The “party” would begin in Hyderabad, making stops along the way picking up children of various ages and sizes from their winter homes, all with the ultimate destination of boarding school. The trains snaked their way from the desert to the lush Punjab, ultimately arriving at the busy Rawalpindi station. “The Ranks” were a group of motley and assorted children of missionaries from all over the world – Meg, Lizzie and David from the UK; Nancy, David, Jonathan from Atlanta, Georgia; Bill, Paul, Phil and Tim – 4 boys from the Midwest with a mother who I loved and of whom legends are made; Alberteen Vanderveen and others from Holland, and the list went on.
The train party was not without its significant moments.
“Help, someone’s lost a thumb” was the cry that rang out through the compartments one time when I was in elementary school. We all looked in horror at our own, now precious, thumbs. Evidently the Someone had been on the top bunk of the compartment, where small fans whirred dangerously close to heads to keep air circulating. She had accidentally reached up during a shaky point in the normally smooth ride and the result was the tip of a thumb off and a lot of blood flowing, making the accident far worse than it was.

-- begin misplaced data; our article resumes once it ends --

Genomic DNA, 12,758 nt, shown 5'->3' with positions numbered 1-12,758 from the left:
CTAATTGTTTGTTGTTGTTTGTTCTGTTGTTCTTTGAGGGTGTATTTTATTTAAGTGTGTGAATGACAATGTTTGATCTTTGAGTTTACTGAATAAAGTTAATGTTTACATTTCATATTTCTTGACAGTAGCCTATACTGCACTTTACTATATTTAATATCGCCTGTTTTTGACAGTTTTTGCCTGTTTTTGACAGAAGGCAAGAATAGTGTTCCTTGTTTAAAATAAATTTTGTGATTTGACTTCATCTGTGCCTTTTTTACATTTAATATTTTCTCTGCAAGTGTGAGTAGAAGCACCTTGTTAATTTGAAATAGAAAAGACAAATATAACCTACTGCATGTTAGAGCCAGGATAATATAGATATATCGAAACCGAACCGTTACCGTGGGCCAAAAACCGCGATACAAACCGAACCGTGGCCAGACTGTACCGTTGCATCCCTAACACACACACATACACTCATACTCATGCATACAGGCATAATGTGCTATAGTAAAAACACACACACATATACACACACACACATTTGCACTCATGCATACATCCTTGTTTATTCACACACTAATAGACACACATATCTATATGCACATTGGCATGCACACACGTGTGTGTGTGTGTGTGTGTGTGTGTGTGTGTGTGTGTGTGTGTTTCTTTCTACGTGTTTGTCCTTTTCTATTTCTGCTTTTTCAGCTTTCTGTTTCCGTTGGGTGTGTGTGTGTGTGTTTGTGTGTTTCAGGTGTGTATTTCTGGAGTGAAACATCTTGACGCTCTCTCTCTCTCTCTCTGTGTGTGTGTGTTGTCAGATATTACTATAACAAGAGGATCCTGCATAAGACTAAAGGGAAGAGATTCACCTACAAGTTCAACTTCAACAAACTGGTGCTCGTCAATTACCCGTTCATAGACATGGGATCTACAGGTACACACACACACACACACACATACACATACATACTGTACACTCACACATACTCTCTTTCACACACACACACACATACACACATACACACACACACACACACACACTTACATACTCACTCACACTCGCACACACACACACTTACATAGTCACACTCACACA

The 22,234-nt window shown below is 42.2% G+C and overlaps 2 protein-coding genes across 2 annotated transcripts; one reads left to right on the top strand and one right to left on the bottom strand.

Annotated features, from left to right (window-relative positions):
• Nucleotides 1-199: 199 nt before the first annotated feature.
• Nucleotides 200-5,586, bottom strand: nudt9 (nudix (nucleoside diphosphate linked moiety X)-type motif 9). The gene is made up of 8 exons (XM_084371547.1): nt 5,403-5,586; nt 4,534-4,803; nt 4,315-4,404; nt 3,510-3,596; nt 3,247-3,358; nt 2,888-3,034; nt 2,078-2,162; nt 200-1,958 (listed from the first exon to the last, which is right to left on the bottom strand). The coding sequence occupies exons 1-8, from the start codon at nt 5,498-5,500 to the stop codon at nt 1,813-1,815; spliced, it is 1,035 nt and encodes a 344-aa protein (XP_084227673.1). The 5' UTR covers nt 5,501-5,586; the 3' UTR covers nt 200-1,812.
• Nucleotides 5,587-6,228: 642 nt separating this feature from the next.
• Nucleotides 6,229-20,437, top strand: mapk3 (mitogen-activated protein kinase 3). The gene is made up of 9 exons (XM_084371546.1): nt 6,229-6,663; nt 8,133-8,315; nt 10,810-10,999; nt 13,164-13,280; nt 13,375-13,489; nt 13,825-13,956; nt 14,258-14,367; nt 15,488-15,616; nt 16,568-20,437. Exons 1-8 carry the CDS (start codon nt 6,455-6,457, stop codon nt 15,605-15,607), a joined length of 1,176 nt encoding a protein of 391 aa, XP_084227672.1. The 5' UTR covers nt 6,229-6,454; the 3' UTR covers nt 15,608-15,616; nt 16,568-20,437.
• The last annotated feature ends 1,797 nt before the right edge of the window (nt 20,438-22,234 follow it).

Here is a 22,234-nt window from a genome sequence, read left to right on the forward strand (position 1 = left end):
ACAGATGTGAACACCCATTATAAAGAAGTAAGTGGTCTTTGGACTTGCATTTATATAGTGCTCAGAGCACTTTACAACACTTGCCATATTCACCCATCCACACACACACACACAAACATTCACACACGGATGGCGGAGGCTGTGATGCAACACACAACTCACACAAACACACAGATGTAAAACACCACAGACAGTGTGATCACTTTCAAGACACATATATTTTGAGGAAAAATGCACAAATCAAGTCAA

A thumb was not the only thing lost as the train sped its way up-country through brown desert and green fields. Some things were lost intentionally, like hardboiled eggs thrown out the window; other things were lost unintentionally, like sleeping bags, and one time we almost lost Lizzie Hover as she leaned out the window so far that we had to pull her back inside to the safety of the compartment.
The 18-22 hour train ride provided much time for catching up with our friends, all who had spent their winters in equally isolated locations throughout the country.
Stops at stations were opportunities to buy hot tea, purris and halwa. Station food tasted to us like gourmet cuisine. Shouts of “Chai, chai, garam chai” (Tea, Tea, Hot tea!) and “Undae, Undae, Garam Undae” (Eggs, Eggs, Hot Eggs!) were heard at every station, promising food that was tastier than the food at the richest of homes.